There’s probably no surprise that sooner or later someone would bring up assessment as a challenge in VET.
Audit results show it as a number one issue, anecdotal evidence shows it as a number one issue, and the number of forums, webinars and other PD offerings available and dedicated to explaining assessment-related concepts, show it as a number one issue.
Why is this the case? A number of reasons, I’m sure. However, I’m not entirely sure that I agree assessment per se is the issue.
I would say it’s the construction of materials appropriate to accompany the act of assessment that is problematic.
I would say that it’s the interpretation of the compliance information to govern the development of materials appropriate to accompany the act of assessment that is problematic.
I would say that it’s the application of information interpreted from the compliance information to govern the development of materials appropriate to accompany the act of assessment that is problematic.
And I would say that expecting an awesome assessor to also be an awesome assessment writer, is problematic.
Over the years, the recruitment rounds and the many requests for rectification help, I would say that one of the biggest issues the VET sector has is the expectations associated with assessment.
Assessment is a process – and requires a particular person with a specific skill set to carry this out.
Assessment is also known as a set of tools – and requires a particular person with a specific skill set to develop these tools.
The expectation of VET – whether it’s driven by financial position, level of resourcing, tradition, or something else – that assessors are to design and develop assessment tools to use in the assessment process, is, in my opinion, shoving people into boxes for which they are not necessarily suited.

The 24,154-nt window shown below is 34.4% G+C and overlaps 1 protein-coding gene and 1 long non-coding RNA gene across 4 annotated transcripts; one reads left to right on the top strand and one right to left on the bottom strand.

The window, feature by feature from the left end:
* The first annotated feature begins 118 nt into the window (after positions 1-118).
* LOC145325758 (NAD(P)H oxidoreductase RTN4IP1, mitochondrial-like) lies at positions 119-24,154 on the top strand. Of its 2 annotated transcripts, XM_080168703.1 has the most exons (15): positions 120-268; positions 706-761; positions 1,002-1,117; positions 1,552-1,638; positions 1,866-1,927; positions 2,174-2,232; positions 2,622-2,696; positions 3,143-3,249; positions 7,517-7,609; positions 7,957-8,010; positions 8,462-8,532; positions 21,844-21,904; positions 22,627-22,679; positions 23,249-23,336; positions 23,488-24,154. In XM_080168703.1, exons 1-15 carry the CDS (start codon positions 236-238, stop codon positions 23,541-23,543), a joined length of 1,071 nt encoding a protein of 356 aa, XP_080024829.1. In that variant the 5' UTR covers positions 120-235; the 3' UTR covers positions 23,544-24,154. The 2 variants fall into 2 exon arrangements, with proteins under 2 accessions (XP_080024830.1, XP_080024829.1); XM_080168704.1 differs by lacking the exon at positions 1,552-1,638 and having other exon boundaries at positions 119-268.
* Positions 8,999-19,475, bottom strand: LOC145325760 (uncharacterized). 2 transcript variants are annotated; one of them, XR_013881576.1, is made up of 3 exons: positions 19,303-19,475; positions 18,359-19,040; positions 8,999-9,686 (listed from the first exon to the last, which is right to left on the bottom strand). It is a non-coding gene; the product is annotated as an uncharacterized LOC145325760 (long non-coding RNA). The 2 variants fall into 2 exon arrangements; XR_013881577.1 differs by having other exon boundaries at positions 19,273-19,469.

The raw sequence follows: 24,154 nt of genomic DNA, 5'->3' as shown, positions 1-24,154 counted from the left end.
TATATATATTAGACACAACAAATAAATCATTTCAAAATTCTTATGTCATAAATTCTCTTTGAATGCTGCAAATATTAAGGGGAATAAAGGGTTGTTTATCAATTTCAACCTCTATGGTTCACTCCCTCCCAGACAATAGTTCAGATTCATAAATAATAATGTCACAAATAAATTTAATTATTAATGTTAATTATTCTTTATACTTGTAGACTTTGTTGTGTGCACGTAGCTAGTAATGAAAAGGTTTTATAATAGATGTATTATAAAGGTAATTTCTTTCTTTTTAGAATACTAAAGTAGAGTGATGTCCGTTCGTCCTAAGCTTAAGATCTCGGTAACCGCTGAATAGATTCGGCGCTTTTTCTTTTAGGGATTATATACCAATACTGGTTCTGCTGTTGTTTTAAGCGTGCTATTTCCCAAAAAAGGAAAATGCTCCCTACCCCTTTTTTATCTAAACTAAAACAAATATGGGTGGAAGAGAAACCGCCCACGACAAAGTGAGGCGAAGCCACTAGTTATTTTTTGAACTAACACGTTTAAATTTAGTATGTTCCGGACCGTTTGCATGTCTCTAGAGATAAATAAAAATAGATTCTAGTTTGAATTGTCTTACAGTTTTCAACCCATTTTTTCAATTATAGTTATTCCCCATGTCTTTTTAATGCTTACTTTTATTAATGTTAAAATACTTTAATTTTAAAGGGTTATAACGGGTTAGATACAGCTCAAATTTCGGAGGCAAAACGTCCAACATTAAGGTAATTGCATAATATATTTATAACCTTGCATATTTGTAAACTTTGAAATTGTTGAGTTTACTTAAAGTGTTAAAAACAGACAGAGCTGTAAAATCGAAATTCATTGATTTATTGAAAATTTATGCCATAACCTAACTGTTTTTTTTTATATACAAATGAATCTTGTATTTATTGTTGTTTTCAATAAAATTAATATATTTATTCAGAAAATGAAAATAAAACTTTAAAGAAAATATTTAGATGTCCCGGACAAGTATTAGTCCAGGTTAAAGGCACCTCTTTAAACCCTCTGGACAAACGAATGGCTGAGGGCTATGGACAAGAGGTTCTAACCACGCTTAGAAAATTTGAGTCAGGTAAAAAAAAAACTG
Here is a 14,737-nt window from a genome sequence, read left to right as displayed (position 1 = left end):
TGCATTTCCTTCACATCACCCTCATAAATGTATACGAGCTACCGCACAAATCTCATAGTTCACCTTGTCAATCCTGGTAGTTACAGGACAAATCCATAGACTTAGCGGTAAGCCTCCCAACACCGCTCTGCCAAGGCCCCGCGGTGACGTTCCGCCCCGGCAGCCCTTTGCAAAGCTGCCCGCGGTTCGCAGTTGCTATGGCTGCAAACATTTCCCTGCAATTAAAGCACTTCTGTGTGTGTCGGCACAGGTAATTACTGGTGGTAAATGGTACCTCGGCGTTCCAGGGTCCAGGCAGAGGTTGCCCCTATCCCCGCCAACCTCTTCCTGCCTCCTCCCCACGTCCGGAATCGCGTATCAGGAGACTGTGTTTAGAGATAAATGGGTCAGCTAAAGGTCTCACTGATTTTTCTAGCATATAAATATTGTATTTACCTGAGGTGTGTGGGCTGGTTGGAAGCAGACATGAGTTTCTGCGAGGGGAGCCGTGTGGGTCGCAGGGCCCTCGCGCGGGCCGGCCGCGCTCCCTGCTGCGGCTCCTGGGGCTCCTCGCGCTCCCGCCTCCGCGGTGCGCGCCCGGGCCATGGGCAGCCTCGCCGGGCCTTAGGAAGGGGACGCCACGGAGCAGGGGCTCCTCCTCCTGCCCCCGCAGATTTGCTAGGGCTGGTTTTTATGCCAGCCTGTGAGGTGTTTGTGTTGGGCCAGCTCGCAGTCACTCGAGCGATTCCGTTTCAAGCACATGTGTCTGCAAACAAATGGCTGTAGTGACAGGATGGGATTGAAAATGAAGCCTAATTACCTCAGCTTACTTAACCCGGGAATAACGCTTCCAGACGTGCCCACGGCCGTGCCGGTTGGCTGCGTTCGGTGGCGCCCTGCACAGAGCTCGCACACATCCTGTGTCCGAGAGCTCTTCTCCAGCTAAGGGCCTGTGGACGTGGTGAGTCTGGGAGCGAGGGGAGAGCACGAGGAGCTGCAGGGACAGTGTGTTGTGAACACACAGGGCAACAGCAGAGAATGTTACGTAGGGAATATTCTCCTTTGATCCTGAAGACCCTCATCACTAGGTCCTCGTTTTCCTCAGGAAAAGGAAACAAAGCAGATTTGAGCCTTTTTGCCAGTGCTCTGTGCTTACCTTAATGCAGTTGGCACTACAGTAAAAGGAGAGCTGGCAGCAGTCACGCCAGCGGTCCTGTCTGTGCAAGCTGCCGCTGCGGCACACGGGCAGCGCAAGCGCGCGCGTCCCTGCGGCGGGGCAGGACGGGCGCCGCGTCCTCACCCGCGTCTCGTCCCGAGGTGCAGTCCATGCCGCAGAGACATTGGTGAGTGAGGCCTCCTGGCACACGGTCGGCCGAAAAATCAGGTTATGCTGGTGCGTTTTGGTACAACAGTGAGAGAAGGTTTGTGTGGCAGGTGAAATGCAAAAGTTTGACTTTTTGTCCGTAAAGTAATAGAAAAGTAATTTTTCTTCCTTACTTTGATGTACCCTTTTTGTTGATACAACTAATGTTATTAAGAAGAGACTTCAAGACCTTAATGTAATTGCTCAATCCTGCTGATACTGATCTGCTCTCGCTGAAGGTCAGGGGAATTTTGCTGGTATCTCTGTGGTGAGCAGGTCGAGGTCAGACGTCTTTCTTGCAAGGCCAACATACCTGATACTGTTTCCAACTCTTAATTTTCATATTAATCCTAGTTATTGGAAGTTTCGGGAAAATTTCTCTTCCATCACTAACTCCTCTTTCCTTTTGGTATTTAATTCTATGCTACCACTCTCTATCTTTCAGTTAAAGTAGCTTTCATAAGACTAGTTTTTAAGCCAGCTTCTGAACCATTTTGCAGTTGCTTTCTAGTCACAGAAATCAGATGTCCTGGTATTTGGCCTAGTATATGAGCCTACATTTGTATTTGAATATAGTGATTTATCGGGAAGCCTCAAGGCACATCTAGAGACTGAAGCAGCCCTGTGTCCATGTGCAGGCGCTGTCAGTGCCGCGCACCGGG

Without doubt, the tools for use during the assessment process must be of a certain calibre, otherwise we run the risk of having ill-prepared and inadequately qualified people educating our children, cutting our hair, building our infrastructure, servicing our cars and caring for our elderly…. (You get the drift).
The terrible trouble that I think is plaguing our sector is that we seem to be expecting one professional (trainer/assessor) to be an expert in a totally different profession (instructional design), and are not recognising the specific skill set involved in writing, let alone writing assessments.
I believe it is unfair and short-sighted of the powers-that-be in our sector to marry the TAEASS502 unit with an entry-level trainer/assessor credential. The Certificate IV in Training and Assessment should focus on delivery of learning and assessment of that learning without expecting holders of the credential to be expert in the design and development of assessment tools. In fact, I would argue that the TAEASS502 does not guarantee expert assessment developers either… It is a very specific skill set to develop assessment that meets unit requirements. And it is a very specific skill set that focuses on providing the tools required to allow our awesome trainers and assessors to continue being awesome at what they are awesome at, and presumably, have been employed to do; train and assess others in the vocational area in which they have expertise.
Although only one aspect of the challenge that is ‘assessment’, I believe that a commitment to providing professional tools for use by professional tradespeople (trainers/assessors) can only do our sector the world of good – and reduce the number of challenges by one.
(25 November 2019)
What do you think?
Join the discussion of this and other Challenges at the VET PD Group – Community of Practice.
About the Author:
Michelle Charlton is the Principal of VET PD Group. Michelle currently works with her team to offer specialised VET and RTO services, through resource development, validation services, and VET professional development opportunities.
About this series
There are many challenges facing VET. One of them is the need for the industry’s own voice to be shared in a way that adds more light than heat.
This article is one in a series that will seek to explore some of those challenges. The full series is available from HERE.
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